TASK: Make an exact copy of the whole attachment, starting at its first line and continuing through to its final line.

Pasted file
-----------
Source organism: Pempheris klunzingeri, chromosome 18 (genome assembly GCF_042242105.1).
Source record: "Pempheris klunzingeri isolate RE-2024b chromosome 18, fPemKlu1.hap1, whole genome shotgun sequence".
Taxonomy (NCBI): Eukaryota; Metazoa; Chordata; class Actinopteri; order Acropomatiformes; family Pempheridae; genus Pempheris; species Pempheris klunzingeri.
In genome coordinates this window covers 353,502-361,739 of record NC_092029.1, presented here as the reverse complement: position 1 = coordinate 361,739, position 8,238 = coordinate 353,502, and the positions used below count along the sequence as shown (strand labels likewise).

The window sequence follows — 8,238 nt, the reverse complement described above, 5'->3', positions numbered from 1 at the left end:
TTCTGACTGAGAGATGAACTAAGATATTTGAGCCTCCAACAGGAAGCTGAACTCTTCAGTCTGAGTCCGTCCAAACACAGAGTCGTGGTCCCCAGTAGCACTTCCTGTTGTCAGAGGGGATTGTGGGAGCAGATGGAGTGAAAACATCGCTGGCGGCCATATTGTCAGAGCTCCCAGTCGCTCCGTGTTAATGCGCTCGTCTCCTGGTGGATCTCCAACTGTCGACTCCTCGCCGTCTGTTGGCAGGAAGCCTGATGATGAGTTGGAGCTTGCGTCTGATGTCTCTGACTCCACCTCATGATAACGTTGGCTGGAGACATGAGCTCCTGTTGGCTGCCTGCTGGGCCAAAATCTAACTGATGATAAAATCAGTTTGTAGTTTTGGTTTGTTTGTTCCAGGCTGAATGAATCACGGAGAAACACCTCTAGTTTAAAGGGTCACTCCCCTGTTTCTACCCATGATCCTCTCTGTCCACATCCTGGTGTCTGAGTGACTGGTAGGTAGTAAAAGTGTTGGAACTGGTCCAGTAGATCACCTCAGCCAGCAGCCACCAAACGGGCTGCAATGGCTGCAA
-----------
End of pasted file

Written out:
Source organism: Pempheris klunzingeri, chromosome 18 (genome assembly GCF_042242105.1).
Source record: "Pempheris klunzingeri isolate RE-2024b chromosome 18, fPemKlu1.hap1, whole genome shotgun sequence".
Taxonomy (NCBI): Eukaryota; Metazoa; Chordata; class Actinopteri; order Acropomatiformes; family Pempheridae; genus Pempheris; species Pempheris klunzingeri.
In genome coordinates this window covers 353,502-361,739 of record NC_092029.1, presented here as the reverse complement: position 1 = coordinate 361,739, position 8,238 = coordinate 353,502, and the positions used below count along the sequence as shown (strand labels likewise).

The window sequence follows — 8,238 nt, the reverse complement described above, 5'->3', positions numbered from 1 at the left end:
TTCTGACTGAGAGATGAACTAAGATATTTGAGCCTCCAACAGGAAGCTGAACTCTTCAGTCTGAGTCCGTCCAAACACAGAGTCGTGGTCCCCAGTAGCACTTCCTGTTGTCAGAGGGGATTGTGGGAGCAGATGGAGTGAAAACATCGCTGGCGGCCATATTGTCAGAGCTCCCAGTCGCTCCGTGTTAATGCGCTCGTCTCCTGGTGGATCTCCAACTGTCGACTCCTCGCCGTCTGTTGGCAGGAAGCCTGATGATGAGTTGGAGCTTGCGTCTGATGTCTCTGACTCCACCTCATGATAACGTTGGCTGGAGACATGAGCTCCTGTTGGCTGCCTGCTGGGCCAAAATCTAACTGATGATAAAATCAGTTTGTAGTTTTGGTTTGTTTGTTCCAGGCTGAATGAATCACGGAGAAACACCTCTAGTTTAAAGGGTCACTCCCCTGTTTCTACCCATGATCCTCTCTGTCCACATCCTGGTGTCTGAGTGACTGGTAGGTAGTAAAAGTGTTGGAACTGGTCCAGTAGATCACCTCAGCCAGCAGCCACCAAACGGGCTGCAATGGCTGCAA